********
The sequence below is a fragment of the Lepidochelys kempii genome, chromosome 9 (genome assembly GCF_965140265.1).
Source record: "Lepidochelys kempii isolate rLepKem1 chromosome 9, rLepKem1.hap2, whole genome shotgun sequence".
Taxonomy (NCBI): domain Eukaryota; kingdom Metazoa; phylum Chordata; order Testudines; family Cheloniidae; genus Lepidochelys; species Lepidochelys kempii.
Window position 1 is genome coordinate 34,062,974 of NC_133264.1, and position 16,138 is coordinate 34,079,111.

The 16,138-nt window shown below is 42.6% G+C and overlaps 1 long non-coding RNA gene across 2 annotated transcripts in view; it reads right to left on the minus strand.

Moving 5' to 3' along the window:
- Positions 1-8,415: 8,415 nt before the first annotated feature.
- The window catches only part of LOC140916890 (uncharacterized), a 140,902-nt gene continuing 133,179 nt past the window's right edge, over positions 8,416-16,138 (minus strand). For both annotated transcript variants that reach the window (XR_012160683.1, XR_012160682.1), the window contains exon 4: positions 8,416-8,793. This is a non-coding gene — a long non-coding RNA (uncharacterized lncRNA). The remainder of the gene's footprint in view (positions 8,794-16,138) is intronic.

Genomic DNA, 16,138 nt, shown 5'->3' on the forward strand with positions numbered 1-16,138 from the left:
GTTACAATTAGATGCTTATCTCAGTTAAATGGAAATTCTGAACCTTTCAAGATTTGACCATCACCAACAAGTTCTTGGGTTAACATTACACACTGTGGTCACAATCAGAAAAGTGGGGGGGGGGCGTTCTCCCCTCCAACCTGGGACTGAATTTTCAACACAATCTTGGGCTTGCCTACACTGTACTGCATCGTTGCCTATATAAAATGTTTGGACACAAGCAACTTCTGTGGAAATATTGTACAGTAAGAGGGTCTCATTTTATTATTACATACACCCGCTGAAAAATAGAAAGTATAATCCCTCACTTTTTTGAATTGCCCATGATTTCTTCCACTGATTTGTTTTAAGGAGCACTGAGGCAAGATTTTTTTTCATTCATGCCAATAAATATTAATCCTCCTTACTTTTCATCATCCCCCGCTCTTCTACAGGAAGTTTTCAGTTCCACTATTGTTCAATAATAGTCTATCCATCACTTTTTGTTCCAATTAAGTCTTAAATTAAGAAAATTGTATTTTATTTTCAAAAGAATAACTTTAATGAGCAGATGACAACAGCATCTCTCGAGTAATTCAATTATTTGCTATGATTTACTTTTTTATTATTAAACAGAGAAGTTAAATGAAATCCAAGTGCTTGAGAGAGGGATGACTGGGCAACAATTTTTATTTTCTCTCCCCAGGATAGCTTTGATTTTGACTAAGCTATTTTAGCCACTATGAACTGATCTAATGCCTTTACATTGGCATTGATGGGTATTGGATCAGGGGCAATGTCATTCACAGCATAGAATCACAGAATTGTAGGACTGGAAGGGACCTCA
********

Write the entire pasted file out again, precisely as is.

The sequence below is a fragment of the Lepidochelys kempii genome, chromosome 9 (genome assembly GCF_965140265.1).
Source record: "Lepidochelys kempii isolate rLepKem1 chromosome 9, rLepKem1.hap2, whole genome shotgun sequence".
Taxonomy (NCBI): domain Eukaryota; kingdom Metazoa; phylum Chordata; order Testudines; family Cheloniidae; genus Lepidochelys; species Lepidochelys kempii.
Window position 1 is genome coordinate 34,062,974 of NC_133264.1, and position 16,138 is coordinate 34,079,111.

The 16,138-nt window shown below is 42.6% G+C and overlaps 1 long non-coding RNA gene across 2 annotated transcripts in view; it reads right to left on the minus strand.

Moving 5' to 3' along the window:
- Positions 1-8,415: 8,415 nt before the first annotated feature.
- The window catches only part of LOC140916890 (uncharacterized), a 140,902-nt gene continuing 133,179 nt past the window's right edge, over positions 8,416-16,138 (minus strand). For both annotated transcript variants that reach the window (XR_012160683.1, XR_012160682.1), the window contains exon 4: positions 8,416-8,793. This is a non-coding gene — a long non-coding RNA (uncharacterized lncRNA). The remainder of the gene's footprint in view (positions 8,794-16,138) is intronic.

Genomic DNA, 16,138 nt, shown 5'->3' on the forward strand with positions numbered 1-16,138 from the left:
GTTACAATTAGATGCTTATCTCAGTTAAATGGAAATTCTGAACCTTTCAAGATTTGACCATCACCAACAAGTTCTTGGGTTAACATTACACACTGTGGTCACAATCAGAAAAGTGGGGGGGGGGCGTTCTCCCCTCCAACCTGGGACTGAATTTTCAACACAATCTTGGGCTTGCCTACACTGTACTGCATCGTTGCCTATATAAAATGTTTGGACACAAGCAACTTCTGTGGAAATATTGTACAGTAAGAGGGTCTCATTTTATTATTACATACACCCGCTGAAAAATAGAAAGTATAATCCCTCACTTTTTTGAATTGCCCATGATTTCTTCCACTGATTTGTTTTAAGGAGCACTGAGGCAAGATTTTTTTTCATTCATGCCAATAAATATTAATCCTCCTTACTTTTCATCATCCCCCGCTCTTCTACAGGAAGTTTTCAGTTCCACTATTGTTCAATAATAGTCTATCCATCACTTTTTGTTCCAATTAAGTCTTAAATTAAGAAAATTGTATTTTATTTTCAAAAGAATAACTTTAATGAGCAGATGACAACAGCATCTCTCGAGTAATTCAATTATTTGCTATGATTTACTTTTTTATTATTAAACAGAGAAGTTAAATGAAATCCAAGTGCTTGAGAGAGGGATGACTGGGCAACAATTTTTATTTTCTCTCCCCAGGATAGCTTTGATTTTGACTAAGCTATTTTAGCCACTATGAACTGATCTAATGCCTTTACATTGGCATTGATGGGTATTGGATCAGGGGCAATGTCATTCACAGCATAGAATCACAGAATTGTAGGACTGGAAGGGACCTCA